London History Festival 16 to 26 November

Welcome to the 7th London History Festival hosted by Kensington Central Library and Waterstones. It is a literary festival that aims to bring the work of the finest historians to the widest possible audience. The festival consists of a series of talks and discussions followed by book signings.

London History Festival 2015
London History Festival 2015

Part of us is amazed that we’ve got this far, but another part says it should be no surprise with the quality of speakers we’ve been able to present. This year’s programme has the same combination of eminent historians covering a wide range of subjects. Some veterans of the festival return – Max Hastings, Tom Holland, Jessie Childs, Helen Castor, Marc Morris and Dan Jones. But also some new names – Thomas Asbridge, Sinclair McKay and David Boyle. The subjects range from ancient Rome to World War 2 with much that is relevant to the world as it is today. A big thanks to the other Festival Director Richard Foreman. None of it would be possible without him.

If you’re interested in the history of Kensington and Chelsea, the most fascinating Borough in London, Local Studies Librarian Dave Walker writes a weekly blog, The Library Time Machine exploring aspects of the history of the Royal Borough through photographs, artworks and maps from the Local Studies Collection. Recently he has written about book illustrators and advertising, as well as adding some guest bloggers. There always seems to be something new to discover.

Please collect a programme from any of our libraries.

As well as hosting part of the London History Festival, we also have a fringe taster event.

Hoards (Greek & Roman coin hoards and Viking hoards) author talk by Eleanor Ghey

Ghey - book cover image
Ghey – book cover image

This was held on Monday 9th November, at Kensington Central Library

Hackney hoard - coins in a jar
Hackney hoard – coins in a jar

The talk focused on the hoards discovered in London including the Cheapside Hoard of exquisite Elizabethan jewellery, and the Hackney Hoard buried during the Second World War by a family fearing a German invasion. Eleanor Ghey is Project Curator in the Department of Coins and Medals at the British Museum.

Hackney hoard coins
Hackney hoard coins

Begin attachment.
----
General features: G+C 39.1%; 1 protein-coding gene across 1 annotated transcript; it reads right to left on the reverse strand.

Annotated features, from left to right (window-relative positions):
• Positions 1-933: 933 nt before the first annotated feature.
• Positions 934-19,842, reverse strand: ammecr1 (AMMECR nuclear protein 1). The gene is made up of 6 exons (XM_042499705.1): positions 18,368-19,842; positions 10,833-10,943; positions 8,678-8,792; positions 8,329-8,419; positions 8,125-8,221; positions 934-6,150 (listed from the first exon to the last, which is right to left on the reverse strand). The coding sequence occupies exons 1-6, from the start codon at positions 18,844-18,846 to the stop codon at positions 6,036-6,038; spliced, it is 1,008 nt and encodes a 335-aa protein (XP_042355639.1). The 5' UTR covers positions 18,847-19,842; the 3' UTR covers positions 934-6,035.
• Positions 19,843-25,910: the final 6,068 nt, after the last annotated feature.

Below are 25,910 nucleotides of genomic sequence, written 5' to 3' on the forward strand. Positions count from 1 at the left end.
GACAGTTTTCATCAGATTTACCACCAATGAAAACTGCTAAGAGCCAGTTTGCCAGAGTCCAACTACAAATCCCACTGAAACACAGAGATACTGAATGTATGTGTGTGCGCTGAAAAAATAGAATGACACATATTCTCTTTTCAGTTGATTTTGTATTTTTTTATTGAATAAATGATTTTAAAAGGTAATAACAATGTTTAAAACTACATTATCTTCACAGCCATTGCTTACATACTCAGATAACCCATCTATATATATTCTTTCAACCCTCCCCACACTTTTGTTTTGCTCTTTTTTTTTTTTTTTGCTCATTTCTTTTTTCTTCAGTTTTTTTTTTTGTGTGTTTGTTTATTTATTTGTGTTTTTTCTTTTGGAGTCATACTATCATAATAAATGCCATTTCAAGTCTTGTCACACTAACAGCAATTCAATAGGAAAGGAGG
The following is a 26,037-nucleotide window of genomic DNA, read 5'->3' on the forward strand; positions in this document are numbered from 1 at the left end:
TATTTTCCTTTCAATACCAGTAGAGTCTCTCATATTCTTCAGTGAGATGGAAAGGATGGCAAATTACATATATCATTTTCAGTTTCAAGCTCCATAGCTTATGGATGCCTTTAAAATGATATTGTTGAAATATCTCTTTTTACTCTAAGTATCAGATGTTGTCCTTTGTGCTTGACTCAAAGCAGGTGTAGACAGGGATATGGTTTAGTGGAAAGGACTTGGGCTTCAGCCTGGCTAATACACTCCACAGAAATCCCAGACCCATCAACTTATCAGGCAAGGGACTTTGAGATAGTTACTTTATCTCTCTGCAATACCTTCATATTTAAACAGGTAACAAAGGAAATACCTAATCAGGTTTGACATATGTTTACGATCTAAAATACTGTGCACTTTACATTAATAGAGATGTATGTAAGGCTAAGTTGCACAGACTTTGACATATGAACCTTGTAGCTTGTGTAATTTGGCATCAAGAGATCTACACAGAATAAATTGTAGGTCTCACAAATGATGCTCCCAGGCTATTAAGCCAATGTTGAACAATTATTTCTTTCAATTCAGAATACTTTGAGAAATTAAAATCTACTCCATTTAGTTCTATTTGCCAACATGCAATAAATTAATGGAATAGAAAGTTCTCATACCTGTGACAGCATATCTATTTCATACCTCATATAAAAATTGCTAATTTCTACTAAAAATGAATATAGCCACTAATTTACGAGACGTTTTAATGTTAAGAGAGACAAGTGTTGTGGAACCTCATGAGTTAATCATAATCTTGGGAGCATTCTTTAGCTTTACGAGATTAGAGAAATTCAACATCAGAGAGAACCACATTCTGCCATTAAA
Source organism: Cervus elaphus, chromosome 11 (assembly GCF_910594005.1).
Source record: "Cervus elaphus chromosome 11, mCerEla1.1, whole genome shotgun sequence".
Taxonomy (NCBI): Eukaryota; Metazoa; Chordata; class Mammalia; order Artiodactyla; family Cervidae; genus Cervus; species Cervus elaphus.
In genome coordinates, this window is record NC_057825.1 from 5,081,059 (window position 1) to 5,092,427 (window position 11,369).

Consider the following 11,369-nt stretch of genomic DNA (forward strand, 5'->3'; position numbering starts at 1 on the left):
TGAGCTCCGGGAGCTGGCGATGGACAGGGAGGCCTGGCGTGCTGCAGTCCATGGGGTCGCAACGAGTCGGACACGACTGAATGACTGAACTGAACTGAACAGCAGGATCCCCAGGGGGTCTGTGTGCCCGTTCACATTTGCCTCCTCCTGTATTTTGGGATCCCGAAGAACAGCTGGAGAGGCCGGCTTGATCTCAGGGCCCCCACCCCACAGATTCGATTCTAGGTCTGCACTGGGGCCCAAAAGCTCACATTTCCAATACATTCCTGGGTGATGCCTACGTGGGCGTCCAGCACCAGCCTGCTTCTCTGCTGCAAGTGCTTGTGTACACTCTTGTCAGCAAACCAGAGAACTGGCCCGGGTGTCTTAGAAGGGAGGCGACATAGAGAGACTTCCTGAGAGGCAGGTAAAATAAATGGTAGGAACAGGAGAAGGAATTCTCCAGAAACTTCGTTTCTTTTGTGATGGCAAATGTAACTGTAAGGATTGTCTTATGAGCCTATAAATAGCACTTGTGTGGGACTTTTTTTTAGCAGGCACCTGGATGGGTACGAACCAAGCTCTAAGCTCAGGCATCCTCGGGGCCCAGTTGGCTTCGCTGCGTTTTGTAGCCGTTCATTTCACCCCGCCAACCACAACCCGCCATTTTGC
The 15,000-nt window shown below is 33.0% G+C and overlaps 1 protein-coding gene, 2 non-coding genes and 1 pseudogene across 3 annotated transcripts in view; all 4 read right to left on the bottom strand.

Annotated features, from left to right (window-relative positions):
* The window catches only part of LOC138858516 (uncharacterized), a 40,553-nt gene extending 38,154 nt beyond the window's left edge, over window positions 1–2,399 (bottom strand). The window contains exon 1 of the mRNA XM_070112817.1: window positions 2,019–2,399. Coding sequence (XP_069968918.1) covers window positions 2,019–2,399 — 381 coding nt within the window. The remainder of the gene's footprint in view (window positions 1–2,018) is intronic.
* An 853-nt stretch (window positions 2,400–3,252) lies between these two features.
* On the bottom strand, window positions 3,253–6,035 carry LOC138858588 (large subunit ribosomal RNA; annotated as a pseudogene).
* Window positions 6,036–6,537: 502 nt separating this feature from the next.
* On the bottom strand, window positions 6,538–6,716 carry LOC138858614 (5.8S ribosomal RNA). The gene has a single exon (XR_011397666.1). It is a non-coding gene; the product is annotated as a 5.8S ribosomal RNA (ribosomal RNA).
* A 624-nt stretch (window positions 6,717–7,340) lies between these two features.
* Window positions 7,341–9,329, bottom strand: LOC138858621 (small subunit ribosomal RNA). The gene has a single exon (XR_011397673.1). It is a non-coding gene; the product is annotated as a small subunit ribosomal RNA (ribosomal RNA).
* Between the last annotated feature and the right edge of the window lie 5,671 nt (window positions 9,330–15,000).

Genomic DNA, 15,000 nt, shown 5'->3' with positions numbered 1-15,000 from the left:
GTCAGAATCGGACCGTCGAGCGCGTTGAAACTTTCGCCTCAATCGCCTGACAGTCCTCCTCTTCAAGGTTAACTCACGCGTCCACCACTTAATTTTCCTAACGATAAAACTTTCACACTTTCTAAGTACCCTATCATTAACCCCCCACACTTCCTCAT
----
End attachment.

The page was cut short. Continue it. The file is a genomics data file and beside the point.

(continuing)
Hackney Hoard Double Eagles
Hackney Hoard Double Eagles

Kensington and Chelsea’s Great War: Online Guided Tour

Lucy Yates, WW1 Centenary Project Support Officer, writes….

Do you know where shrapnel fell on Kensington during the First World War? That the Suffragettes started a nursery for WWI orphans near Notting Hill, or why Rodin gave eighteen of his sculptures to the V&A during the war?

You can find out all this and more by downloading the interactive scavenger hunt/ tour guide app ‘Huntzz’ on your smart device.

Designed in conjunction with local cadets, this interactive online walk (with ten clues for you to solve along the way) showcases the World War One history of the Royal Borough of Kensington and Chelsea.

Picture of local cadets visiting the sites they researched for mapping
Local cadets mapping the sites they researched

The 236 cadets, pictured above with their leader, braved the late evening darkness to help map the World War One sites they’d researched so as to turn this information into a guided online walk of World War One heritage around the borough.

A screen shot from the app, describing the tour, duration and distance.
A screenshot from the Huntzz App

The walk starts at the Victoria and Albert Museum and the Huntzz App can be downloaded for free via the Apple Store/ Google Play store on your smartphone. Look for K&C WW1.

The first clue from the K&C WWI Huntzz App
A sneak peek at the first clue…

http://www.huntzz.com/

Happy hunting!

Happy National Libraries Day!

Today, 7 February is National Libraries Day – are you coming to the library today? We’d love to see you.

National Libraries DayIf you haven’t been to the library for a while, pick your nearest one and come and find out what we have to offer.